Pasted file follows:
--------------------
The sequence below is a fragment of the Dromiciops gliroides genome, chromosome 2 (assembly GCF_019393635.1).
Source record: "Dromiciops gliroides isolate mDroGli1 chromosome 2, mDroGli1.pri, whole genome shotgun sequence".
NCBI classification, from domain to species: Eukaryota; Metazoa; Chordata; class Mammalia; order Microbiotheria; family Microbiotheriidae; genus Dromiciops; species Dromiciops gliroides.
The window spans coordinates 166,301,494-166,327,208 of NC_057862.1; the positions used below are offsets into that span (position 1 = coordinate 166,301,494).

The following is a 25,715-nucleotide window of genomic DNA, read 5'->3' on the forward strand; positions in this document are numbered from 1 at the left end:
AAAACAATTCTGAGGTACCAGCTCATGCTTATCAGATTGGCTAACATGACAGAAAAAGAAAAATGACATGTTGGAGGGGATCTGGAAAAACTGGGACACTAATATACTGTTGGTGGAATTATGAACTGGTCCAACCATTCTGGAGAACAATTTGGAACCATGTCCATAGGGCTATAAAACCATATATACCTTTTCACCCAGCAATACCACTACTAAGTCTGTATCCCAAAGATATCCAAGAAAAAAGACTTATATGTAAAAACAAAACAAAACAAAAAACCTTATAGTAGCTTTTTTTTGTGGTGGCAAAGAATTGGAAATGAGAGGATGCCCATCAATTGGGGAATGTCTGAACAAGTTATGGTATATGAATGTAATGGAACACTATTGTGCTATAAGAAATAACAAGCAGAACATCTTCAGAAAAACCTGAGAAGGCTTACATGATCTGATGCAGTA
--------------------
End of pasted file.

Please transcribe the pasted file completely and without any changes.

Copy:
The sequence below is a fragment of the Dromiciops gliroides genome, chromosome 2 (assembly GCF_019393635.1).
Source record: "Dromiciops gliroides isolate mDroGli1 chromosome 2, mDroGli1.pri, whole genome shotgun sequence".
NCBI classification, from domain to species: Eukaryota; Metazoa; Chordata; class Mammalia; order Microbiotheria; family Microbiotheriidae; genus Dromiciops; species Dromiciops gliroides.
The window spans coordinates 166,301,494-166,327,208 of NC_057862.1; the positions used below are offsets into that span (position 1 = coordinate 166,301,494).

The following is a 25,715-nucleotide window of genomic DNA, read 5'->3' on the forward strand; positions in this document are numbered from 1 at the left end:
AAAACAATTCTGAGGTACCAGCTCATGCTTATCAGATTGGCTAACATGACAGAAAAAGAAAAATGACATGTTGGAGGGGATCTGGAAAAACTGGGACACTAATATACTGTTGGTGGAATTATGAACTGGTCCAACCATTCTGGAGAACAATTTGGAACCATGTCCATAGGGCTATAAAACCATATATACCTTTTCACCCAGCAATACCACTACTAAGTCTGTATCCCAAAGATATCCAAGAAAAAAGACTTATATGTAAAAACAAAACAAAACAAAAAACCTTATAGTAGCTTTTTTTTGTGGTGGCAAAGAATTGGAAATGAGAGGATGCCCATCAATTGGGGAATGTCTGAACAAGTTATGGTATATGAATGTAATGGAACACTATTGTGCTATAAGAAATAACAAGCAGAACATCTTCAGAAAAACCTGAGAAGGCTTACATGATCTGATGCAGTA